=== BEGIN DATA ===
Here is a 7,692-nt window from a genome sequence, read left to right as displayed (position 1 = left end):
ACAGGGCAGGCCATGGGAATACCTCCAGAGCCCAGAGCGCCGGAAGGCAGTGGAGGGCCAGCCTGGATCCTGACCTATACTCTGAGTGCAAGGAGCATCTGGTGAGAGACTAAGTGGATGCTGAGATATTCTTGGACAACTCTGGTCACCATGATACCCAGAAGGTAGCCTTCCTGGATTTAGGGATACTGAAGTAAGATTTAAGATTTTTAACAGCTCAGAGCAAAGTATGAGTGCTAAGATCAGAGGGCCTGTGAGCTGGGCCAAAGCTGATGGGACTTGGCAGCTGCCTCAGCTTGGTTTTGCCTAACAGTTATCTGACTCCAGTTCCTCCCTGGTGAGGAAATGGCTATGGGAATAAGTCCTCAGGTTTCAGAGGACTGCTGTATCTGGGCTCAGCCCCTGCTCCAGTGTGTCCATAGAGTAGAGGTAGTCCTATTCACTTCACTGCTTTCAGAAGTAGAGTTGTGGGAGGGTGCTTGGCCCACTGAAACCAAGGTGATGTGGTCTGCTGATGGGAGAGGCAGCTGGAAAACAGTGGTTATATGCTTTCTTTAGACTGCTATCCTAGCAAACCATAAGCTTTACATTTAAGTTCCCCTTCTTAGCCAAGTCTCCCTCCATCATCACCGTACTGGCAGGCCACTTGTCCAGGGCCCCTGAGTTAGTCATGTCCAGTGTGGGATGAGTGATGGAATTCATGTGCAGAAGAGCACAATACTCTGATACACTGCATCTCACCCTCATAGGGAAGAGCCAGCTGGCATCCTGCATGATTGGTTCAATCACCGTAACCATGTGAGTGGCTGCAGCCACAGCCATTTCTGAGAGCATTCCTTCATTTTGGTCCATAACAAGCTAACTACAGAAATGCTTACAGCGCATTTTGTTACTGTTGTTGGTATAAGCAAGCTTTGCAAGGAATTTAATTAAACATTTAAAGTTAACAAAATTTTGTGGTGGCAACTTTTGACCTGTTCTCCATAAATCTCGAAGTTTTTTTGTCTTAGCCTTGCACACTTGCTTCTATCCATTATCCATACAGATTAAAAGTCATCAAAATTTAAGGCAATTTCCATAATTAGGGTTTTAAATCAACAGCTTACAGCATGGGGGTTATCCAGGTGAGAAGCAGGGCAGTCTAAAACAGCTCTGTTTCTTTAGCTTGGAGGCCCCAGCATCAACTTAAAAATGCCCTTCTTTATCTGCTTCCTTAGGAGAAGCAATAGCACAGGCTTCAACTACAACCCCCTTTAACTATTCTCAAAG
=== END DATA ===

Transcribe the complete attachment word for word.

Here is a 7,692-nt window from a genome sequence, read left to right as displayed (position 1 = left end):
ACAGGGCAGGCCATGGGAATACCTCCAGAGCCCAGAGCGCCGGAAGGCAGTGGAGGGCCAGCCTGGATCCTGACCTATACTCTGAGTGCAAGGAGCATCTGGTGAGAGACTAAGTGGATGCTGAGATATTCTTGGACAACTCTGGTCACCATGATACCCAGAAGGTAGCCTTCCTGGATTTAGGGATACTGAAGTAAGATTTAAGATTTTTAACAGCTCAGAGCAAAGTATGAGTGCTAAGATCAGAGGGCCTGTGAGCTGGGCCAAAGCTGATGGGACTTGGCAGCTGCCTCAGCTTGGTTTTGCCTAACAGTTATCTGACTCCAGTTCCTCCCTGGTGAGGAAATGGCTATGGGAATAAGTCCTCAGGTTTCAGAGGACTGCTGTATCTGGGCTCAGCCCCTGCTCCAGTGTGTCCATAGAGTAGAGGTAGTCCTATTCACTTCACTGCTTTCAGAAGTAGAGTTGTGGGAGGGTGCTTGGCCCACTGAAACCAAGGTGATGTGGTCTGCTGATGGGAGAGGCAGCTGGAAAACAGTGGTTATATGCTTTCTTTAGACTGCTATCCTAGCAAACCATAAGCTTTACATTTAAGTTCCCCTTCTTAGCCAAGTCTCCCTCCATCATCACCGTACTGGCAGGCCACTTGTCCAGGGCCCCTGAGTTAGTCATGTCCAGTGTGGGATGAGTGATGGAATTCATGTGCAGAAGAGCACAATACTCTGATACACTGCATCTCACCCTCATAGGGAAGAGCCAGCTGGCATCCTGCATGATTGGTTCAATCACCGTAACCATGTGAGTGGCTGCAGCCACAGCCATTTCTGAGAGCATTCCTTCATTTTGGTCCATAACAAGCTAACTACAGAAATGCTTACAGCGCATTTTGTTACTGTTGTTGGTATAAGCAAGCTTTGCAAGGAATTTAATTAAACATTTAAAGTTAACAAAATTTTGTGGTGGCAACTTTTGACCTGTTCTCCATAAATCTCGAAGTTTTTTTGTCTTAGCCTTGCACACTTGCTTCTATCCATTATCCATACAGATTAAAAGTCATCAAAATTTAAGGCAATTTCCATAATTAGGGTTTTAAATCAACAGCTTACAGCATGGGGGTTATCCAGGTGAGAAGCAGGGCAGTCTAAAACAGCTCTGTTTCTTTAGCTTGGAGGCCCCAGCATCAACTTAAAAATGCCCTTCTTTATCTGCTTCCTTAGGAGAAGCAATAGCACAGGCTTCAACTACAACCCCCTTTAACTATTCTCAAAG